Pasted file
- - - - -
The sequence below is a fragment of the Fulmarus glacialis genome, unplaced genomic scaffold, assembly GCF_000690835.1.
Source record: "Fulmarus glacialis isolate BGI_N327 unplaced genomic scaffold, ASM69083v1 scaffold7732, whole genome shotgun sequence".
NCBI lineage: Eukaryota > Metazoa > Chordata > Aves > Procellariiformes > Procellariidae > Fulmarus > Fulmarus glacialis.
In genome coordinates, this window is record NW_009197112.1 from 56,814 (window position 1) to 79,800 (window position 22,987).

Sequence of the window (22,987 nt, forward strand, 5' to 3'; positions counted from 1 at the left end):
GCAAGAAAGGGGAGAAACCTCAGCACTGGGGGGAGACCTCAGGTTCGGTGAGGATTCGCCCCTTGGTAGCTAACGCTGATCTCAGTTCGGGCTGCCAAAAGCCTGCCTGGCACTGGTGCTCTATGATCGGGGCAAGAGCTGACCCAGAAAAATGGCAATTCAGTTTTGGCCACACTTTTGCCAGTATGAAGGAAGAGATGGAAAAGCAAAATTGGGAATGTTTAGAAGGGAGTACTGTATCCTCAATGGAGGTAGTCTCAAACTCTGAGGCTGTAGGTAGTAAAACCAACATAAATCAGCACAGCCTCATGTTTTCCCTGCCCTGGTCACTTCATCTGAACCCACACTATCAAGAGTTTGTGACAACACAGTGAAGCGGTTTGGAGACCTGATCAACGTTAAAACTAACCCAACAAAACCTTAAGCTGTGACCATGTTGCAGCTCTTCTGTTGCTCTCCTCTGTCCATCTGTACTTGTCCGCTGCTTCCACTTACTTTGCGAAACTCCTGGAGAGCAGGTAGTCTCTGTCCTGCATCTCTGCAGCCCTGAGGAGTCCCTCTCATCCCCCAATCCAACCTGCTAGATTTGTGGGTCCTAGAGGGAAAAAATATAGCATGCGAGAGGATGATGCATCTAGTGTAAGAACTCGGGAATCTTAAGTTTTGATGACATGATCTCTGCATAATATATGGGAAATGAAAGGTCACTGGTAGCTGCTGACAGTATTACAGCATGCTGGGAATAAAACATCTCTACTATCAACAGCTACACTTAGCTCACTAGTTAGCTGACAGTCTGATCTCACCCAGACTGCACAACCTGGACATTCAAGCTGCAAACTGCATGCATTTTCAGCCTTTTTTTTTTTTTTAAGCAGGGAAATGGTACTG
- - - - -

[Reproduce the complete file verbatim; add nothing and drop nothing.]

The sequence below is a fragment of the Fulmarus glacialis genome, unplaced genomic scaffold, assembly GCF_000690835.1.
Source record: "Fulmarus glacialis isolate BGI_N327 unplaced genomic scaffold, ASM69083v1 scaffold7732, whole genome shotgun sequence".
NCBI lineage: Eukaryota > Metazoa > Chordata > Aves > Procellariiformes > Procellariidae > Fulmarus > Fulmarus glacialis.
In genome coordinates, this window is record NW_009197112.1 from 56,814 (window position 1) to 79,800 (window position 22,987).

Sequence of the window (22,987 nt, forward strand, 5' to 3'; positions counted from 1 at the left end):
GCAAGAAAGGGGAGAAACCTCAGCACTGGGGGGAGACCTCAGGTTCGGTGAGGATTCGCCCCTTGGTAGCTAACGCTGATCTCAGTTCGGGCTGCCAAAAGCCTGCCTGGCACTGGTGCTCTATGATCGGGGCAAGAGCTGACCCAGAAAAATGGCAATTCAGTTTTGGCCACACTTTTGCCAGTATGAAGGAAGAGATGGAAAAGCAAAATTGGGAATGTTTAGAAGGGAGTACTGTATCCTCAATGGAGGTAGTCTCAAACTCTGAGGCTGTAGGTAGTAAAACCAACATAAATCAGCACAGCCTCATGTTTTCCCTGCCCTGGTCACTTCATCTGAACCCACACTATCAAGAGTTTGTGACAACACAGTGAAGCGGTTTGGAGACCTGATCAACGTTAAAACTAACCCAACAAAACCTTAAGCTGTGACCATGTTGCAGCTCTTCTGTTGCTCTCCTCTGTCCATCTGTACTTGTCCGCTGCTTCCACTTACTTTGCGAAACTCCTGGAGAGCAGGTAGTCTCTGTCCTGCATCTCTGCAGCCCTGAGGAGTCCCTCTCATCCCCCAATCCAACCTGCTAGATTTGTGGGTCCTAGAGGGAAAAAATATAGCATGCGAGAGGATGATGCATCTAGTGTAAGAACTCGGGAATCTTAAGTTTTGATGACATGATCTCTGCATAATATATGGGAAATGAAAGGTCACTGGTAGCTGCTGACAGTATTACAGCATGCTGGGAATAAAACATCTCTACTATCAACAGCTACACTTAGCTCACTAGTTAGCTGACAGTCTGATCTCACCCAGACTGCACAACCTGGACATTCAAGCTGCAAACTGCATGCATTTTCAGCCTTTTTTTTTTTTTTAAGCAGGGAAATGGTACTG